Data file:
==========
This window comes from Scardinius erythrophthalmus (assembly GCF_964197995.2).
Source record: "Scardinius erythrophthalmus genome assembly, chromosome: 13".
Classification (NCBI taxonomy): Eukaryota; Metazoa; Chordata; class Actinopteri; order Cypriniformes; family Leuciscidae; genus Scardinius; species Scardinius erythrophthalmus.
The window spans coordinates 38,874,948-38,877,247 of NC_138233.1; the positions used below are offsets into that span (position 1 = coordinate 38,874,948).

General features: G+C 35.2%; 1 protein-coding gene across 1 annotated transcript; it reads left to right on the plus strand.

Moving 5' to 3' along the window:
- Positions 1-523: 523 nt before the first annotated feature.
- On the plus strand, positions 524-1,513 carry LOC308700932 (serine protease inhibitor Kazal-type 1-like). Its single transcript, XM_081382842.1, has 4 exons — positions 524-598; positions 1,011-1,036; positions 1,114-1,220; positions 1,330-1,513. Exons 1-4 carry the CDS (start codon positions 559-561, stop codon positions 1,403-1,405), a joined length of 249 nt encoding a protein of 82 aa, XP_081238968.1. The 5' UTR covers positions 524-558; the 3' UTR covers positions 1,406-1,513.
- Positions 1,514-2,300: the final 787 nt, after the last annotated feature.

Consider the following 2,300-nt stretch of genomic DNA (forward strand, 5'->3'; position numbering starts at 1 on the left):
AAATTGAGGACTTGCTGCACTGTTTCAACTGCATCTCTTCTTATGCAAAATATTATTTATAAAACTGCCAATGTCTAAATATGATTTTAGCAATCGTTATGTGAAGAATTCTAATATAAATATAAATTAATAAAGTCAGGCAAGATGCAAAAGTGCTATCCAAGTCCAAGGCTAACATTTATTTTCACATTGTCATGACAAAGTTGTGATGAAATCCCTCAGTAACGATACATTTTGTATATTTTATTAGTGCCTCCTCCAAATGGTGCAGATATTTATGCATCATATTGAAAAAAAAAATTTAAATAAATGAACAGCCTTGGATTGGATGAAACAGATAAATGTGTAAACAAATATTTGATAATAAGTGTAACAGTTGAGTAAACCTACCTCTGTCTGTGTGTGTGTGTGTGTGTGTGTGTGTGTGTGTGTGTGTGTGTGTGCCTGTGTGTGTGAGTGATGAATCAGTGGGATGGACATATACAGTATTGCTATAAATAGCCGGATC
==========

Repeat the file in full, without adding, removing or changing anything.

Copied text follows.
This window comes from Scardinius erythrophthalmus (assembly GCF_964197995.2).
Source record: "Scardinius erythrophthalmus genome assembly, chromosome: 13".
Classification (NCBI taxonomy): Eukaryota; Metazoa; Chordata; class Actinopteri; order Cypriniformes; family Leuciscidae; genus Scardinius; species Scardinius erythrophthalmus.
The window spans coordinates 38,874,948-38,877,247 of NC_138233.1; the positions used below are offsets into that span (position 1 = coordinate 38,874,948).

General features: G+C 35.2%; 1 protein-coding gene across 1 annotated transcript; it reads left to right on the plus strand.

Moving 5' to 3' along the window:
- Positions 1-523: 523 nt before the first annotated feature.
- On the plus strand, positions 524-1,513 carry LOC308700932 (serine protease inhibitor Kazal-type 1-like). Its single transcript, XM_081382842.1, has 4 exons — positions 524-598; positions 1,011-1,036; positions 1,114-1,220; positions 1,330-1,513. Exons 1-4 carry the CDS (start codon positions 559-561, stop codon positions 1,403-1,405), a joined length of 249 nt encoding a protein of 82 aa, XP_081238968.1. The 5' UTR covers positions 524-558; the 3' UTR covers positions 1,406-1,513.
- Positions 1,514-2,300: the final 787 nt, after the last annotated feature.

Consider the following 2,300-nt stretch of genomic DNA (forward strand, 5'->3'; position numbering starts at 1 on the left):
AAATTGAGGACTTGCTGCACTGTTTCAACTGCATCTCTTCTTATGCAAAATATTATTTATAAAACTGCCAATGTCTAAATATGATTTTAGCAATCGTTATGTGAAGAATTCTAATATAAATATAAATTAATAAAGTCAGGCAAGATGCAAAAGTGCTATCCAAGTCCAAGGCTAACATTTATTTTCACATTGTCATGACAAAGTTGTGATGAAATCCCTCAGTAACGATACATTTTGTATATTTTATTAGTGCCTCCTCCAAATGGTGCAGATATTTATGCATCATATTGAAAAAAAAAATTTAAATAAATGAACAGCCTTGGATTGGATGAAACAGATAAATGTGTAAACAAATATTTGATAATAAGTGTAACAGTTGAGTAAACCTACCTCTGTCTGTGTGTGTGTGTGTGTGTGTGTGTGTGTGTGTGTGTGTGTGTGTGCCTGTGTGTGTGAGTGATGAATCAGTGGGATGGACATATACAGTATTGCTATAAATAGCCGGATC